One of the biggest absurdities about ERP systems springs from the very word we use so often when describing ERP: integrated.
ERP is an integrated system: it integrates all data and processes into a single application. Different modules look over different aspects of data and processes, but a change in one module automatically reflects in all others.
A fantastic concept. When it was invented, it streamlined processes, boosted productivity and eliminated overhead and error.
So, whenever a new functionality is needed by a company, it should be integrated into the ERP, to benefit from the integrated system. Right?
There aren’t always clear boundaries between what ERP is and what it is not. Even though everything that comes as a part of ERP is integrated into this single application, it doesn’t mean that everything that a company will ever need to do with computers should end there as well.
Integration, or interface, is connecting to a functionality and/or data residing outside a system, to achieve more consistency, boost productivity, eliminate repeated data entry, eliminate overhead, eliminate error, or achieve any other conceivable benefit. Integration and interfaces are most commonly achieved by exchanging data between two different applications, but can include more tight mechanisms such as direct function calls.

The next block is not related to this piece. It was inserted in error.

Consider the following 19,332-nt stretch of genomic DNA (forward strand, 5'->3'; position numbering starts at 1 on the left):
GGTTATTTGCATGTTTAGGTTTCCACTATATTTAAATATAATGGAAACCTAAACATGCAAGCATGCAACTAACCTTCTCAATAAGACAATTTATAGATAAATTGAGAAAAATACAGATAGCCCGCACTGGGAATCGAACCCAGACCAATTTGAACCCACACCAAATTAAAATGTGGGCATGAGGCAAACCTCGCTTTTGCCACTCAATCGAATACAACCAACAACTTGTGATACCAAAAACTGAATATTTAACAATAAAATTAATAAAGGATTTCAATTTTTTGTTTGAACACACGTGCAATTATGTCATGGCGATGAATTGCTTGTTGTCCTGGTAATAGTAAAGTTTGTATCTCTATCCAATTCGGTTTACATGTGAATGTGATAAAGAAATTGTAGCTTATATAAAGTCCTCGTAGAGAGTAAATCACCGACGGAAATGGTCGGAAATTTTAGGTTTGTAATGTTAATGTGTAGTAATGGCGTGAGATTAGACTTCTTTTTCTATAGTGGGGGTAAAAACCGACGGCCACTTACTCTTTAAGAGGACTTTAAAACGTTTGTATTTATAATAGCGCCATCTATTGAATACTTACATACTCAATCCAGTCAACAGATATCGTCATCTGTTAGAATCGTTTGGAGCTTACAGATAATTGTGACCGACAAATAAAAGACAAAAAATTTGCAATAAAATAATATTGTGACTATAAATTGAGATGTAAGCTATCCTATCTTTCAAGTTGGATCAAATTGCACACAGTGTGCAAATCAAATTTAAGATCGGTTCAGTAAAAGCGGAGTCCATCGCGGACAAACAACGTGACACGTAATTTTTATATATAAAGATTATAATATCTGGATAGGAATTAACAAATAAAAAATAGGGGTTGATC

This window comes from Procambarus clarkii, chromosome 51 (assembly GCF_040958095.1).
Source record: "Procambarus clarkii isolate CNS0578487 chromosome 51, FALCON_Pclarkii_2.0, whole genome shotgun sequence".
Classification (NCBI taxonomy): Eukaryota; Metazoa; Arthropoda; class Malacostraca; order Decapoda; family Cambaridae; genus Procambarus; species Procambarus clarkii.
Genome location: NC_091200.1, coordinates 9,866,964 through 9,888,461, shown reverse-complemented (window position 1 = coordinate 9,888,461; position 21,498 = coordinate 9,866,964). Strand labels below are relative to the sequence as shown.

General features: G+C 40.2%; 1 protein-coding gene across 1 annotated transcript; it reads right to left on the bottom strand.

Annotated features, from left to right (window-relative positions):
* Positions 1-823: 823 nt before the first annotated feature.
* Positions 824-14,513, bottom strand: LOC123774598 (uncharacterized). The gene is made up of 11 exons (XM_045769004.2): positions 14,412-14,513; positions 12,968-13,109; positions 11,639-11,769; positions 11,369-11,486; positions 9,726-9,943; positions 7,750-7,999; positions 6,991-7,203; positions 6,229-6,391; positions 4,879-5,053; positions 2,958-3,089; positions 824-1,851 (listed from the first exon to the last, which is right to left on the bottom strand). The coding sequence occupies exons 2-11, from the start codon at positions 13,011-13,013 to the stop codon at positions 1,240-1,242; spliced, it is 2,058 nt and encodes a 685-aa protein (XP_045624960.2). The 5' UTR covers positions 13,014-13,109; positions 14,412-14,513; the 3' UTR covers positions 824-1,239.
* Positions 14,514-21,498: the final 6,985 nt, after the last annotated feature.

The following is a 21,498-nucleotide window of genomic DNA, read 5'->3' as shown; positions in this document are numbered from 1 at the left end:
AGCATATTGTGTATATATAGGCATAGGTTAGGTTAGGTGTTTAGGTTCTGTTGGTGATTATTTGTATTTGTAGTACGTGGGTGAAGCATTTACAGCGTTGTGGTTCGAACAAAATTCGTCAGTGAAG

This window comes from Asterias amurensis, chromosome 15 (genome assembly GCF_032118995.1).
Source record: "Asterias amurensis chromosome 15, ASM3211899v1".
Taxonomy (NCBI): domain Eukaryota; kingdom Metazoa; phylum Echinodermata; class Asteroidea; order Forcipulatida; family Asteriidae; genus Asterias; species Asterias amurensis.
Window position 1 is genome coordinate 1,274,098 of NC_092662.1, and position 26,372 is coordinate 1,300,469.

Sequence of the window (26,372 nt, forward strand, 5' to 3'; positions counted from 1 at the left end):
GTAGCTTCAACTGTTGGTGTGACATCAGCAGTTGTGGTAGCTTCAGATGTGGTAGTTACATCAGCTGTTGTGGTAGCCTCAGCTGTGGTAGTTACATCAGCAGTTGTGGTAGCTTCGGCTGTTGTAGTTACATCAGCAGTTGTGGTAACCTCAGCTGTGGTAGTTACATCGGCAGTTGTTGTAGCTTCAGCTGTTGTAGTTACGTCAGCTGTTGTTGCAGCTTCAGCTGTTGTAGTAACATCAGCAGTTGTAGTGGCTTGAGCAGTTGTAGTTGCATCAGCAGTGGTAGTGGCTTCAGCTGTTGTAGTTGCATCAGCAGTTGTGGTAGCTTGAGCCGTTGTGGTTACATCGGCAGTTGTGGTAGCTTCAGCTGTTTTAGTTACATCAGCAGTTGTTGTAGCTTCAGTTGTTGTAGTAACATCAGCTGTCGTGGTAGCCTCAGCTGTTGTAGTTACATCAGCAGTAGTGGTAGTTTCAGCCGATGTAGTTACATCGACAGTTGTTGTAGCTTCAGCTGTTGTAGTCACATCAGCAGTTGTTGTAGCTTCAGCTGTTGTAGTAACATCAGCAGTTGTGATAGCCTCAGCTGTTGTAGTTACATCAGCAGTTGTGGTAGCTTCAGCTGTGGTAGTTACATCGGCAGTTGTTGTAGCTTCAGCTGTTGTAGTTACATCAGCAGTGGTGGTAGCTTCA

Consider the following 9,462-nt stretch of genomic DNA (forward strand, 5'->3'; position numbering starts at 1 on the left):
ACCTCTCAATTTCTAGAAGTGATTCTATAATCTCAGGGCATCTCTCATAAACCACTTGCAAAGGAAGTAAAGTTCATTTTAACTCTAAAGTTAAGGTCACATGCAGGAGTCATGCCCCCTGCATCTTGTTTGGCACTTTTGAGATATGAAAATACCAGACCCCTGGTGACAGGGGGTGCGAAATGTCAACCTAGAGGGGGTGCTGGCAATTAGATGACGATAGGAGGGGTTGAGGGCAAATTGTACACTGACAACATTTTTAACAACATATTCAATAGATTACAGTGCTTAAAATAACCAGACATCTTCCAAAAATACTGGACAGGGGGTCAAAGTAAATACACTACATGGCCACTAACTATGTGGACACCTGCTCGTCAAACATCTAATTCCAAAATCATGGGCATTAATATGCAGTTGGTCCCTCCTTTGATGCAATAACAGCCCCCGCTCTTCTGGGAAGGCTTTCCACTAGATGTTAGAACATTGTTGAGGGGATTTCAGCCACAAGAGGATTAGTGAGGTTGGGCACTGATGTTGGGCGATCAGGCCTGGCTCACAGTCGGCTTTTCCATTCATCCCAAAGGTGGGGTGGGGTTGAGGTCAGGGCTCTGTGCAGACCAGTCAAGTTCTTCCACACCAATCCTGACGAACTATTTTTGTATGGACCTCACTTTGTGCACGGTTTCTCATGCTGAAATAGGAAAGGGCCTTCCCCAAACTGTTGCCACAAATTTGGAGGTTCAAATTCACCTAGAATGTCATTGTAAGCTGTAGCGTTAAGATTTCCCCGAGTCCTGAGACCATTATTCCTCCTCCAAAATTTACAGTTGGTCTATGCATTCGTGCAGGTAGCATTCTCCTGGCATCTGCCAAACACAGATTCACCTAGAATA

It might be less costly to interface, or integrate with, than to integrate within, especially when it is about added value. There is a lot of pain, and little gain, in having your ERP handle scanned documents for example, with versioning, security, and all the accompanying gizmos. Instead of developing document-management functionality, simply integrate with SharePoint in a couple of soft spots and move on.
Document management is obvious, there might be less obvious ones. Shop-floor micro-planning, configure-to-order, process manufacturing, cost accounting, quality control, most of these don’t exist in standard NAV (not in every country local version, anyway). While these might be business-critical, they don’t need to go into ERP. Try to devise a leaner way, have your ERP handle what is absolutely necessary for it to handle.
I hear it in the background already: integrations are costly! Yes, they are. But customizations are also costly. And it’s the matter of elementary arithmetics. If customizing ERP and maintaining the customized ERP costs the same or less while delivering more value than developing integration with a specialized line-of-business application, then customize, by all means please do! But don’t just plain customize because integration is costly.